Resume of Failures
Ken Endelman was an industrial arts major who had the privilege of attending two different high schools upon the recommendation of the Boys Vice Principle of the first school. He had a 4.0 average in all his Auto shop and print shop classes. His superior auto shop skills were able to be leveraged to earn passing grades in his French class as the teacher needed work on her KarminGhia. He managed to get into Pierce Community College in Woodland Hills where it took him a little over two years to get his AA. After which he got into UCLA where after a little over 2.5 years he earned his BS in Political Science.
1992- 1996 – Cofounded Polestar Pilates and walked away from it in 1996. The company is still in action today.
1990 – Cofounder of the Pilates Institute in New Mexico. Partnership failed within a year, I was forced out and had my ownership dissolved.
1976-1990 – Current Concepts (Balanced Body) couldn’t afford to pay me a salary and only survived by living off of wife’s wages.
1983-1985 – Distribution business with the contract Northern California for Piacere (with pleasure in Italian) Coffee Company. Sold distribution back to the company with pleasure.
1979-1981 – Built “Authentic” Italian coffee carts for ABC Coffee in Sylmar, California
1975-1976 – Liquid Sleep interiors – Failed partnership and couldn’t figure out how to make any money. Led to introduction to the Pilates community after selling share to partner for a small amount.
1973 – Employee at Interspace water beds -Lasted 6 months, company went bankrupt.
1968 – Employee at Clarks Autoparts – Fired after two months for being in two auto accidents in company vehicles in two months.
1962 – Failed Guppy fish selling business. Water evaporated before anyone was found to purchase.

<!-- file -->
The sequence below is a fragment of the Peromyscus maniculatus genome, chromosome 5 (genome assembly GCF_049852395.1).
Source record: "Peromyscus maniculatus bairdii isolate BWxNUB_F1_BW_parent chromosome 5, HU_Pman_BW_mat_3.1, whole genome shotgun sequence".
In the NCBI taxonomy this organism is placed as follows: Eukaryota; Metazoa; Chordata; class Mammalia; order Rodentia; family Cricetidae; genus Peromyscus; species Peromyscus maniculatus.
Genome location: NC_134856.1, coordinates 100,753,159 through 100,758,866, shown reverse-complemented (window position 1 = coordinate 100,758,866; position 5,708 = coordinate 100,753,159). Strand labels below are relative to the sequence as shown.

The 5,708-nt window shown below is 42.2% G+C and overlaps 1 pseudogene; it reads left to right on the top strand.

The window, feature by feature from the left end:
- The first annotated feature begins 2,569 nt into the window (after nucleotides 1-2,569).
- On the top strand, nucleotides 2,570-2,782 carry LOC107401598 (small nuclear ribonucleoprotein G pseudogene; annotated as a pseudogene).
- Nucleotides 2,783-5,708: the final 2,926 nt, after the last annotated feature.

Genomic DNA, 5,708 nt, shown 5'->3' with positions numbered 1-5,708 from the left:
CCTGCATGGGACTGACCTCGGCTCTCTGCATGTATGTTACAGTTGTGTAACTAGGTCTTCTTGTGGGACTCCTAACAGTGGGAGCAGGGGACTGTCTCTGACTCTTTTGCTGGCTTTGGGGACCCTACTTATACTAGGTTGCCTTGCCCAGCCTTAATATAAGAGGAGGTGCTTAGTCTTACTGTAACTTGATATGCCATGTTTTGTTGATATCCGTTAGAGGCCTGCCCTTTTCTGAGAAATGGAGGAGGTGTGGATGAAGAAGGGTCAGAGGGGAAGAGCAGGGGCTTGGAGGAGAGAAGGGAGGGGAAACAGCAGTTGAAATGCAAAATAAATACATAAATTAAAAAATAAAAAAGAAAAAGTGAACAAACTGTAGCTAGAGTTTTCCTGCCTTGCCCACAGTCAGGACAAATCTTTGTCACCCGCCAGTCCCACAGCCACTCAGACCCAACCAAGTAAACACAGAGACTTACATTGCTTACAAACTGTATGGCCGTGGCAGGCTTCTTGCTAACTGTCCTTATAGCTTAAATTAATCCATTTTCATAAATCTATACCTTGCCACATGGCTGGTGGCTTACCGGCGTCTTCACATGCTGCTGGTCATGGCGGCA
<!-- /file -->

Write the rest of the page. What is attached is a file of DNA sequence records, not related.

Biggest Mistakes Made
2012 – Allegro 2 launched in November, and we could not get the supply chain fixed well enough to ship consistently until 6 months to a year later.
2011 – Purchased ‘CoreRunner’ from inventor Jonathon Hoffman lost over 100k in R&D and other operational costs as well as harming our relationship with a friend and client before realizing that the product wasn’t a good fit for us, and could be a liability.
2003 – Developed a product line based on the demands of a particular client, and sunk a lot of money into it before realizing the market was not large enough to make it back.
1998 – Poor inventory control led to dangerously high inventories which put us out of compliance with our loan covenents.
1992 – 1996 – Hired many people to keep up with demand, but it took nearly 10 years to actually get rid of many of the people that should not have been hired in the first place.
1991 – Tubular Steel Studio Reformer released at the same time and had the same problem but for professional use.
1991 – Created the personal reformer was aiming to create a reformer that would be able to sell to home users for under $500. We ended up having it cost over $500 and could only sell it for $899 with too low of margins for distributions channels.
1980-1992 – Continued to make waterbeds in parallel with the Pilates Equipment and it didn’t make enough money to cover the opportunity cost.